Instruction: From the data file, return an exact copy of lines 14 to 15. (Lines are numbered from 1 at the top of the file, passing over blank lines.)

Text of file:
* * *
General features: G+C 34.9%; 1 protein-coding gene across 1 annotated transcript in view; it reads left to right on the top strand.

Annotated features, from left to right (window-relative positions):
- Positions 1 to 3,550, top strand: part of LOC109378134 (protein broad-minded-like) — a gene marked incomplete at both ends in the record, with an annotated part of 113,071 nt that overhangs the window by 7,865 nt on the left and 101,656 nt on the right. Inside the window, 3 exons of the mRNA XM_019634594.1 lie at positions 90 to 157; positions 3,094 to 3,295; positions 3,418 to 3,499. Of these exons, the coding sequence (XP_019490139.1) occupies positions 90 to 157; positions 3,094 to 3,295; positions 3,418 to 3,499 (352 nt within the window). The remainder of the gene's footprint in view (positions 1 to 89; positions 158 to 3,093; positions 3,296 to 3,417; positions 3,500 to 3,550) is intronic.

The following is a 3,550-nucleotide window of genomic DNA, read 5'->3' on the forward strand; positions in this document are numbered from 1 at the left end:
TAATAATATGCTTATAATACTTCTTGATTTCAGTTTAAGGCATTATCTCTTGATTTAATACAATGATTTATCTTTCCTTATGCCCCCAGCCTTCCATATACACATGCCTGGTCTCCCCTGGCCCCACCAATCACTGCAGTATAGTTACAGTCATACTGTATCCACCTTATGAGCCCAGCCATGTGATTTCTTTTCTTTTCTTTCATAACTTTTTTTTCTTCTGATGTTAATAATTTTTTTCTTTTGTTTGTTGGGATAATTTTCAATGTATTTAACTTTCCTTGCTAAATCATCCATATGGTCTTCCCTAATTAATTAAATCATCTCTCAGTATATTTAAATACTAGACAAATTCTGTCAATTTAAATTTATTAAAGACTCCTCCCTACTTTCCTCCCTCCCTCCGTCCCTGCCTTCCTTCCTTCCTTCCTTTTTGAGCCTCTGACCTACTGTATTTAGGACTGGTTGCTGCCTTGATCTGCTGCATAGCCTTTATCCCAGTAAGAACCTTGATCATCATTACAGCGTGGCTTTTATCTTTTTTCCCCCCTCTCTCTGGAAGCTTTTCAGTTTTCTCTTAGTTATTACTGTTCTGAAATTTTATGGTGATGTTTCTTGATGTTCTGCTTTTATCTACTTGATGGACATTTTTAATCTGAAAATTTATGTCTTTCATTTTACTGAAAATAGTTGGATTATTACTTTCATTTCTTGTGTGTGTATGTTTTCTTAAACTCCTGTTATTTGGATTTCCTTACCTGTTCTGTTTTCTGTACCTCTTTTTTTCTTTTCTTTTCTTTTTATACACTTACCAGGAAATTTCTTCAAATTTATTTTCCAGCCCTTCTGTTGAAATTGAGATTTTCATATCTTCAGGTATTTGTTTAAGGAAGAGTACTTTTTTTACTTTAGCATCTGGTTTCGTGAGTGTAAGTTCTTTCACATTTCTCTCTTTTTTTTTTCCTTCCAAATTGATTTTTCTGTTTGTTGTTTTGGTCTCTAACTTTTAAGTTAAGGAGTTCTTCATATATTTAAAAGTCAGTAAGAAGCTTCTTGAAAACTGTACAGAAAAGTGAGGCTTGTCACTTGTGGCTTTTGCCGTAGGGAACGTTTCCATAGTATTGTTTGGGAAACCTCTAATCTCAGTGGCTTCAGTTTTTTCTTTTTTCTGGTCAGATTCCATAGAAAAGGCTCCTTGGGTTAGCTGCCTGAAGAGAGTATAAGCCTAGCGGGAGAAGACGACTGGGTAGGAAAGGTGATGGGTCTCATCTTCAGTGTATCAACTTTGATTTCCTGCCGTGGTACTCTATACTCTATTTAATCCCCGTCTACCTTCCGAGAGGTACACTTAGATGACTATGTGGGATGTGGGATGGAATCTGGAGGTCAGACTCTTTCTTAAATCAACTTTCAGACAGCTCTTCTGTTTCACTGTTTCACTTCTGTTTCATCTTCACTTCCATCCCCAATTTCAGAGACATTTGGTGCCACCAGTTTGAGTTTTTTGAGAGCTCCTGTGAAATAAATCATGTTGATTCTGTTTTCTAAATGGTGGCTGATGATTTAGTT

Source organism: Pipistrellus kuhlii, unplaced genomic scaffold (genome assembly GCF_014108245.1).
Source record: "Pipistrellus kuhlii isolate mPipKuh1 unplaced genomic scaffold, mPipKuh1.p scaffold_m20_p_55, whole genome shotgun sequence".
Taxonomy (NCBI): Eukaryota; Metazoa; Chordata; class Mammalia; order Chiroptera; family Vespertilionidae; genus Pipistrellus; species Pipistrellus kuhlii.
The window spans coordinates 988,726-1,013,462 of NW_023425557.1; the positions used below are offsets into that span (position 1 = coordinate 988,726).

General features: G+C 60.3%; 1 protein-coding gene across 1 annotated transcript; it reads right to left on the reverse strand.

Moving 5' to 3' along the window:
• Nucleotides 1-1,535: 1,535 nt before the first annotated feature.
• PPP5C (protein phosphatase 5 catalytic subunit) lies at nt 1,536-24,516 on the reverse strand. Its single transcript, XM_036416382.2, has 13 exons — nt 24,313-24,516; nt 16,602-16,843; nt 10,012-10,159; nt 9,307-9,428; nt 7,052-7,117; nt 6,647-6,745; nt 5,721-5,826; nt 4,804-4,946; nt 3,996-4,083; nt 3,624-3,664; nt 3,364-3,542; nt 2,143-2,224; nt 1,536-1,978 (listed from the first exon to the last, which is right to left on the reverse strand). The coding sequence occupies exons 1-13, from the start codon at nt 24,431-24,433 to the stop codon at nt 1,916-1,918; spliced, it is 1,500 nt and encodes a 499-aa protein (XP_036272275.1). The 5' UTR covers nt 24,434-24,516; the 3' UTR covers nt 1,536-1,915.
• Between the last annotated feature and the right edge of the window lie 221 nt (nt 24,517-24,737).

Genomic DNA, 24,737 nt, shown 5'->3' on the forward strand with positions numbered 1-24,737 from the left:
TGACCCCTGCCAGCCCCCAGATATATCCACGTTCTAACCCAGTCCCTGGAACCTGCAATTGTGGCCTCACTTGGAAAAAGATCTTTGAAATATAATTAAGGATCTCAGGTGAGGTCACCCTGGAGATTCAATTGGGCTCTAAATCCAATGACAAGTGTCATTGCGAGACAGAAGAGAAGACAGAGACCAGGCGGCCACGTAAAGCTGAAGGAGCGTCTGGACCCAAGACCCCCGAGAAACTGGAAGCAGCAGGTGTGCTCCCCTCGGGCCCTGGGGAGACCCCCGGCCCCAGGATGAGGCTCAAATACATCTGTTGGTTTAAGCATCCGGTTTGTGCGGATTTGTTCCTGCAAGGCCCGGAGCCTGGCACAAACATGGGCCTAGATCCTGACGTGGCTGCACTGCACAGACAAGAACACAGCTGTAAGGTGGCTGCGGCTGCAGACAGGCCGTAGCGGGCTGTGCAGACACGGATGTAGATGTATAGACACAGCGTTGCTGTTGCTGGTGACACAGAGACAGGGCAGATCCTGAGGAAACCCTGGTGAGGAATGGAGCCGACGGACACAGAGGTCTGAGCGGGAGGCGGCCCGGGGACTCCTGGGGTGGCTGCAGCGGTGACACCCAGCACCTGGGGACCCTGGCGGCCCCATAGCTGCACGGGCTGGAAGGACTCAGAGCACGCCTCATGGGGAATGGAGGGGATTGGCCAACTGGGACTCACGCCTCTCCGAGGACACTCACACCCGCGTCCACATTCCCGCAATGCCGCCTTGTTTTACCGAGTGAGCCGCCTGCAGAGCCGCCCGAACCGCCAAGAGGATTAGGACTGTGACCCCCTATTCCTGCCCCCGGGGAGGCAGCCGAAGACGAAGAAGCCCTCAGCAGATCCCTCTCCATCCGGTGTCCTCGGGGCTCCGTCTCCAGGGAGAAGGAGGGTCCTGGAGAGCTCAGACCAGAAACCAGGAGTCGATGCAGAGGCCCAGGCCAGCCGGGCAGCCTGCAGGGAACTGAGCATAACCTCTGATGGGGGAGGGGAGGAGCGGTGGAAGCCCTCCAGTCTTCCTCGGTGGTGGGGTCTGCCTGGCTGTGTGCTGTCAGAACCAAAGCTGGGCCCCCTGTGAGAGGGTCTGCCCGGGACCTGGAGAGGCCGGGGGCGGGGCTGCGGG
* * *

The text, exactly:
• Between the last annotated feature and the right edge of the window lie 221 nt (nt 24,517-24,737).

Genomic DNA, 24,737 nt, shown 5'->3' on the forward strand with positions numbered 1-24,737 from the left: